So much of the final season of The 100 pivoted around the concept of Transcendence. Indeed, Bellamy Blake died for it, as did many others. So what is it, and what did it mean for the series finale of The 100? We break down what we know and what we wish we understood better, as mere lower level entities, AKA human beings.
What is Transcendence?
After spending most of its final season on the concept of Transcendence, we’re still not entirely sure. Ostensibly, it means that an entire species casts off their physical form and joins with the consciousness of an alien race, who are considered a higher form of beings, as well as any other species that have been deemed worthy before them. They cannot die and feel no pain.
There are some rules, of course. As Levitt explained to Octavia, the dead don’t transcend. That means no Bellamy, no Gabriel, not even Anders. This isn’t the City of Light redux.
Unfortunately, we didn’t actually see what the characters see on the other side, so we’re making our best guess here. The higher consciousness being, which inhabited the forms of Callie, Lexa, and Abby described it as, “the next step,” and an “evolutionary leap,” which is in line with the way Cadogan described it during the back half of the season. As the Callie version says, “Your consciousness and that of your entire species will become one with ours. You will transcend your human form and become infinite.”
At the moment of transcendence, the characters were engulfed in a gold, glowing light that broke into particles and gathered into a small glowing orb before heading skyward. Call it a reverse-Snapture, from Avengers. Once they transcended, people left behind some golden glowing trees – or teenage Groots, or wacky wavy inflatable arm men, depending on your preferred pop culture reference.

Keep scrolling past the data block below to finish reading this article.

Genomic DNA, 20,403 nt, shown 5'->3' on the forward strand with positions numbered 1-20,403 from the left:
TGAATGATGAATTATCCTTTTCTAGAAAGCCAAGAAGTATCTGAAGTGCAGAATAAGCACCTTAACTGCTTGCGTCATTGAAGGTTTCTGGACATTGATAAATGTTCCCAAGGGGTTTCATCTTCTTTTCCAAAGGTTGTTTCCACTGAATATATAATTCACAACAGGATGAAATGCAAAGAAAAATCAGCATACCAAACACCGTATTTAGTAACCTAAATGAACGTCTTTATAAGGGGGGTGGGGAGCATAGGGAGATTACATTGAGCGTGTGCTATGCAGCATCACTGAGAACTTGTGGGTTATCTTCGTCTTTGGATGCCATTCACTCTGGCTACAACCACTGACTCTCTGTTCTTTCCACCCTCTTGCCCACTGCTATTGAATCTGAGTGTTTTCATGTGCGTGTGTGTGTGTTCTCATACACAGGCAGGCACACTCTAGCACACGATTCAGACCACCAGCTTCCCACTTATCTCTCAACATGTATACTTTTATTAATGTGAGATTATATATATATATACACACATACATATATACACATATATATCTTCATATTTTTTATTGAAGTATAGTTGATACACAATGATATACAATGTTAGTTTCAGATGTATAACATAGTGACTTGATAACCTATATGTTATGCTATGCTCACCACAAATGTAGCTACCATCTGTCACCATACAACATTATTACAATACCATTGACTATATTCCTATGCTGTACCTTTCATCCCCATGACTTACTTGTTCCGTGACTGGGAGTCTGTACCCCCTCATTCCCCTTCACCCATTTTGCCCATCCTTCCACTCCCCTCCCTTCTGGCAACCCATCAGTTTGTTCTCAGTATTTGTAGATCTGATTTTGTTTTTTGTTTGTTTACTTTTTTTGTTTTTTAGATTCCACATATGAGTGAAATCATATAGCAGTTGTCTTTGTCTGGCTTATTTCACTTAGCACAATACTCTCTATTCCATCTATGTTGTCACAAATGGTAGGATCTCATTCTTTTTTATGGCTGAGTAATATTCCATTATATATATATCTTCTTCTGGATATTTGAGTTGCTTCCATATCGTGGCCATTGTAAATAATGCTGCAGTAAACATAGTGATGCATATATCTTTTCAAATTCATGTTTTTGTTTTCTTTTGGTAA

At one point, the being, referring to humanity, says “they have added so much to us already,” showing she is pleased that humanity has joined their consciousness, but it’s unclear what, exactly, they added. (Not that I’m using “she” because the consciousness took the form of three women characters, even though it’s unlikely an alien consciousness considers gender in a binary fashion.)
How do you Transcend?
That really was the million-dollar question of season 7, wasn’t it? Well, at least until it wasn’t. Cult leader extraordinaire Bill Cadogan believed “The Last War” would determine transcendence, while Jordan believed it was a test. Jordan’s concept, which was introduced several episodes before the finale, made so much sense that it didn’t register as a surprise – not even to Cadogan himself! – when it turned out to be a test instead of war.